Workouts Training techniques

What you need to know to reduce the risk of injury

What you need to know to reduce the risk of injury

by in Workouts - Training techniques

last updated: June 05, 2017

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Please note that prevention does not mean the total risk of injury, but rather a minor incidence thereof. The problem is almost never in the joint or muscle involved, it is usually derived from compensation due to a movement deficit (it may be, but is less likely).

We immediately point out that prevention does not mean the total lack of risk of injury, but rather a lower incidence thereof.
The main causes of the onset of joint / muscular trauma are:

  1. articular mobility deficit
  2. incorrect posture (reconnect to point1)
  3. lack of proper technique in the execution of the technical gesture
  4. poor or missed warm up
  5. under-activated or weak synergistic muscle (linked to steps 1 and 2)

The problem is almost never in the joint or muscle involved, it is usually derived from compensation due to a movement deficit (it may be, but is less likely).

What are the steps to follow for proper prevention?

Functional evaluation

there are a myriad of systems to perform a functional evaluation, from computerised to analytic, from simple to complex and much more ... I add that every sports federation, from basket to rugby, to ping pong, has its own set of figures to evaluate the functionality of the individual in relation to the activity he / she must practice.
A very effective, simple, analytical system, generally "fast" and above all supported by scientific research and the Functional Movement Screen (FMS).
This system has been developed (and is still being developed, or better updated) from Gray Cook and Lee Burton as a screening system for potential injuries for both athletes and non-athletes.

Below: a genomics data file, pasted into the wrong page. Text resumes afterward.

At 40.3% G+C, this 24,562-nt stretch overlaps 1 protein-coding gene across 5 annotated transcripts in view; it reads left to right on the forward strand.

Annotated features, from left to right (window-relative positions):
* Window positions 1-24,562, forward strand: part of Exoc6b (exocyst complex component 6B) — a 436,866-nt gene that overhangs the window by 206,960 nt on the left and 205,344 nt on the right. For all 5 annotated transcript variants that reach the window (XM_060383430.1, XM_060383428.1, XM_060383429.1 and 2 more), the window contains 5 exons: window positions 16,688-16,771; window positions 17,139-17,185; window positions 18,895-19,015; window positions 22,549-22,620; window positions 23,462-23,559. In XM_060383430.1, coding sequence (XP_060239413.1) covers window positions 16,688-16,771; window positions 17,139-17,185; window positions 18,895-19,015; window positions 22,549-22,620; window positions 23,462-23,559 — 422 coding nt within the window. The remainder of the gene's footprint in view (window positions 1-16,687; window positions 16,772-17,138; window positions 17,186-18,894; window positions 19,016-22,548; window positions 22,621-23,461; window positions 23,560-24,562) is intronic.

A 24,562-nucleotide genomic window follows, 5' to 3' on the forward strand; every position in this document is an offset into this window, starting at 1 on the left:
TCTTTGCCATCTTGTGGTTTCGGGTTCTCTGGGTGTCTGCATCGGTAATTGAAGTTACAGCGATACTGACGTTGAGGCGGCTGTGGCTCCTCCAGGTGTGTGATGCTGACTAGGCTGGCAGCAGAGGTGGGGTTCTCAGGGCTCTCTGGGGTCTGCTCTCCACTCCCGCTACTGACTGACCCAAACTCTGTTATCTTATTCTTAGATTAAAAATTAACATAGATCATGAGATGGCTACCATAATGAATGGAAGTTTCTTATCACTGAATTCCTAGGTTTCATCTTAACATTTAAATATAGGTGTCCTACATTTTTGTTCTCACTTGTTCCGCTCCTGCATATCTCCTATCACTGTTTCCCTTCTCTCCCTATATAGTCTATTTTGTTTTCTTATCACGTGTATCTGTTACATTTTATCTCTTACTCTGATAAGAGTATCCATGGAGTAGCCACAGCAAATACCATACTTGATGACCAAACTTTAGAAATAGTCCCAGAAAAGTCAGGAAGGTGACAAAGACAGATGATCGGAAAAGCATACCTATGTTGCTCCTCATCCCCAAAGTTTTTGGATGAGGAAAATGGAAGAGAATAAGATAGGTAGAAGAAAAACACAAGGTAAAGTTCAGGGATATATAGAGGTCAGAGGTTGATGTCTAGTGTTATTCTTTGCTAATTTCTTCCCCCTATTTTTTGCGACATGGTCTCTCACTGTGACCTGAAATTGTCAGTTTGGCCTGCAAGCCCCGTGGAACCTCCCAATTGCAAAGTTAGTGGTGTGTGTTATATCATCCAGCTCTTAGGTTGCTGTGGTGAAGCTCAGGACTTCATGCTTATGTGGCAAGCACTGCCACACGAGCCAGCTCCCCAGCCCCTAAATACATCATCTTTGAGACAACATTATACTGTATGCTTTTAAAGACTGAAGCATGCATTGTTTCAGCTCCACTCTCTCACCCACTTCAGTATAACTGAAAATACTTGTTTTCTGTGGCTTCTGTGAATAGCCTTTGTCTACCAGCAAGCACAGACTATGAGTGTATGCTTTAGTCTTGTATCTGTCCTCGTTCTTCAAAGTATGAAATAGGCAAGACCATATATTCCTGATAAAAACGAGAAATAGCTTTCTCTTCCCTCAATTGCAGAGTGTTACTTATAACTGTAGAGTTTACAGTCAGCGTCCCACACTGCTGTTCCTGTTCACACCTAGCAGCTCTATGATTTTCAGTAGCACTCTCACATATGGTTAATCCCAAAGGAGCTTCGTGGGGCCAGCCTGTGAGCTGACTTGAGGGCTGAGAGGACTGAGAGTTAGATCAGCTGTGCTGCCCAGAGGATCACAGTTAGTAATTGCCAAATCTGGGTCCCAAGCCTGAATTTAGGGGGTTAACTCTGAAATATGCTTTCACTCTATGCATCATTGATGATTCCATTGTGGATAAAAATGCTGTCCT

Warm up and preparation for movement

What is movement? It is the combined act of posture and control in the presence of active and reactive motor schemes of manipulation, and thus it represents the point where controlled mobility and dynamic stability combine with conditional capacities such as strength, speed and resistance, cf. Michael Boyle.

Where do you need to start off to try to prevent injury?

Diaphragmatic activation (breathing exercise)

Often because of incorrect attitudes during daily life, we develop incorrect posture, for example, those who work all day on the pc or nevertheless in position, he or she often takes an accentuated cypotic posture and pain in the lumbar region, this type of posture can lead in most cases to the deactivation of the diaphragm leads to chest and non-abdominal breathing (physiologically and functionally correct respiration) which in turn leads to a hypertony of the front chest muscles (mostly pectoral, which itself is predisposed to shortening) and hypotonicity of the back muscles leading to a posture tending to a cypotic posture.

Soft tissue therapy (foam rolling)

Foam rolling is, in simple words, the massager of the "poor". The roller serves to work on areas of higher muscle density called trigger points and through rolling allows for reducing this density and local electrical activity.
If you imagine a muscle as a skein, the trigger points are the tighter knots of the skein and rolling serves to melt these knots, improving regional mobility and allowing for stretching more effectively.

Stretching